Considering the Panthers’ Past, Present, and Future

What will ownership under David Tepper mean for the Carolinas?


Published:

BOB SCOTT

IN OCTOBER 1993, Richard Vinroot’s bid for re-election as mayor hinged on Charlotte’s bid for an NFL franchise. He’d spent three years as an outspoken advocate, supporting multiple efforts to use city money and resources to help Jerry Richardson pursue a team for the Carolinas.

Too many times, according to his opponent, Ann Hammond. A community activist, Hammond backed the franchise bid, but she believed a mayor should focus less on big business and more on neighborhood-level issues. And there were plenty of those, namely the city’s murder rate, which hit an all-time high that year at 129 people killed, including two police officers. 

Late in October, as the NFL’s decision neared, political observers speculated that Vinroot could lose if the league went somewhere else. Vinroot approached his neighbor Hugh McColl, the CEO of Bank of America and Charlotte’s biggest cheerleader. 

“Hugh, she’s blasting me, and she’s getting cheers. I think she could beat me,” Vinroot recalled saying then, in an interview I had with him last year for a story about McColl. “And he said, ‘Richard, you don’t need to worry about it. The bank has the loans for most all of the league owners. They have to say yes.’”

The response was classic McColl—sharp, witty, cocky, and true.

A few weeks after that conversation, on October 26, 1993, the NFL awarded the franchise to Charlotte. Vinroot put on a Panthers shirt and grinned for cameras at the celebration. In terms of local politics, it was the equivalent of the “October Surprise” that seems to happen toward the end of every presidential campaign. Vinroot mopped up 67 percent of the vote in the election a week later. 

The Panthers’ arrival remains one of the most important events in city history, a jolt of happiness in a tough year that helped bring plenty of economic growth in the team’s first couple of decades. 

This season, 25 years after that autumn of 1993, feels like the beginning of the Panthers’ Phase 2.

It’s hard to forget what took place during 50 hours last December: First, on a Friday, the team announced it was investigating owner Richardson for workplace misconduct; then it turned the investigation over to the NFL; then Sports Illustrated, with local freelance writer Viv Bernstein on the co-byline, ran an investigative story outlining four instances in which Richardson had settled sexual misconduct claims and one more for a racial slur; and then, around 8 p.m. on Sunday, the team announced Richardson would be selling the team.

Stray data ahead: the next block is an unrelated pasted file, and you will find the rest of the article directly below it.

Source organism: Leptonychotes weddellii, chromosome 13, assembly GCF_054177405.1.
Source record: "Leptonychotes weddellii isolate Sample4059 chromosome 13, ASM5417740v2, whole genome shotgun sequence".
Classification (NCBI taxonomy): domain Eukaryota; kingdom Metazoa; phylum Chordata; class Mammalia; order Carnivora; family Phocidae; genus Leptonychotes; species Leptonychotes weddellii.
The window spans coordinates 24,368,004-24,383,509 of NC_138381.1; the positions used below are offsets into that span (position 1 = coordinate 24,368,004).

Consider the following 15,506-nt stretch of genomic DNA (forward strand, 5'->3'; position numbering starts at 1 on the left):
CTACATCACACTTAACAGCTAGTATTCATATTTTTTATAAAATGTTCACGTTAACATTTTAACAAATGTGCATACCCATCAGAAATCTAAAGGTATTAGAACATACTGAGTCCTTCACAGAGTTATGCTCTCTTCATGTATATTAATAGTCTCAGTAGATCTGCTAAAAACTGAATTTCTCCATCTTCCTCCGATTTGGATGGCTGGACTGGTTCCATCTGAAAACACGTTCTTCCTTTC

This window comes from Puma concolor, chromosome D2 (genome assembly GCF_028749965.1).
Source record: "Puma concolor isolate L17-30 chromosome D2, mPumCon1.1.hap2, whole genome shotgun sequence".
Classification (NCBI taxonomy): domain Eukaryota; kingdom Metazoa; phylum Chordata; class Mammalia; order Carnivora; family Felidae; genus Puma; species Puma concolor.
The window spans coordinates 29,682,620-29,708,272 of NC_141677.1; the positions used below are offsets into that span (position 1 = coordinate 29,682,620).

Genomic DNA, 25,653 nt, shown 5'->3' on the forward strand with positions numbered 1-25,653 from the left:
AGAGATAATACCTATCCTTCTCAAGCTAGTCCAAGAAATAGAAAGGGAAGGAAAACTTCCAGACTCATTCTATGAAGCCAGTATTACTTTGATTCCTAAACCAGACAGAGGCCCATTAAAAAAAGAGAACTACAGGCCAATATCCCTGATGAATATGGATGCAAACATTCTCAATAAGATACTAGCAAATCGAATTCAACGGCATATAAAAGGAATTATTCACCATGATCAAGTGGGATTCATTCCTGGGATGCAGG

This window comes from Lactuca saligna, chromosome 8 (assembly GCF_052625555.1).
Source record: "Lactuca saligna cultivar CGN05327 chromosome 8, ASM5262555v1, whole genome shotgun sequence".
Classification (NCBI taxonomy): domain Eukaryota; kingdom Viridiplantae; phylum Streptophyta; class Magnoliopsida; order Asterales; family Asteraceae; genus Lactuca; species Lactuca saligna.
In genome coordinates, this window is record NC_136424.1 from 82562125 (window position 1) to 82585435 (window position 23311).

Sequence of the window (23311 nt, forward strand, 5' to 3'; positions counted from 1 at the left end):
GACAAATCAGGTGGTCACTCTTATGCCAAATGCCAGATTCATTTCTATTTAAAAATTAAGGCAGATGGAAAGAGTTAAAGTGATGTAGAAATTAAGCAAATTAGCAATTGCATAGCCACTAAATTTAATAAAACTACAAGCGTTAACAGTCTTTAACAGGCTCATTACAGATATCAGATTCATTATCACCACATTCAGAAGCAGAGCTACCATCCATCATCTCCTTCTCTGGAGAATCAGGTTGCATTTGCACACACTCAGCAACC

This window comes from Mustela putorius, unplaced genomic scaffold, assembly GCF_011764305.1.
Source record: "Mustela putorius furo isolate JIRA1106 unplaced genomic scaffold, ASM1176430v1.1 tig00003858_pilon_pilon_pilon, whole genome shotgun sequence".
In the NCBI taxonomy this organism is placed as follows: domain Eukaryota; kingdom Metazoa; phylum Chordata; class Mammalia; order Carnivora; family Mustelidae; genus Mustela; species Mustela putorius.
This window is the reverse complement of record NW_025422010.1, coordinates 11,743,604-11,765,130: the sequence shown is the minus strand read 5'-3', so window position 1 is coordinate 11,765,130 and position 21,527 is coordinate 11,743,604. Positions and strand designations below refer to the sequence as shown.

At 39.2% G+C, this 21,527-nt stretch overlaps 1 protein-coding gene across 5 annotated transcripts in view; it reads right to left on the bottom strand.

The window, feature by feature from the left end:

Six months later, in June, the claims received another level of verification when an independent investigator found nothing to discredit them, and the NFL handed Richardson a league-record $2.75 million fine.

So much happened, you could almost forget the season was also marred by quarterback Cam Newton answering a Charlotte Observer female reporter’s question by saying, “It’s funny to hear a female talk about routes.” 

As much as any city in the country, Charlotte looks forward. But if last season is any indication, momentum and goodwill can crumble quickly. 

So here come this year’s Carolina Panthers, under new owner David Tepper. Not a local group of businessmen. Not Diddy. Not Brooklyn Decker and Andy Roddick. Not Steph Curry. But a hedge-fund billionaire who bought the team for a league-record $2.2 billion. Tepper is by all accounts a straight-talking guy who’s willing to swerve, try something new, and listen to different opinions. In May, he gave the commencement address at Carnegie Mellon, and in a small moment that indicates he’s not afraid to correct himself and apologize, he said, “You guys, you students—is it okay to say ‘guys’?” the Washington Post reported. “Students, girls, guys—just guys, girls, whatever. You students. Sorry.”

The people who built Charlotte all those years ago, led by McColl, were confident but willing to be humbled, flawed but always trying to improve, rich with a vision to get richer. 

Tepper says he wants to keep the team here. In his introductory press conference, though, he emphasized the “Carolina” in the team’s name and said, “How many are there? That’s right, there’s two of them,” and suddenly it was possible to imagine a stadium in Charleston or Greenville in South Carolina. Regardless, it’s certain that he’ll want to upgrade or replace Bank of America Stadium. If that process goes smoothly, we should have the team for another generation.

So as national outlets wonder whether Tepper will change the NFL or the NFL will change him, the question locally is whether he’s just taking ownership of a football team, or joining a long line of businesspeople who’ve assumed responsibility for the city’s future.

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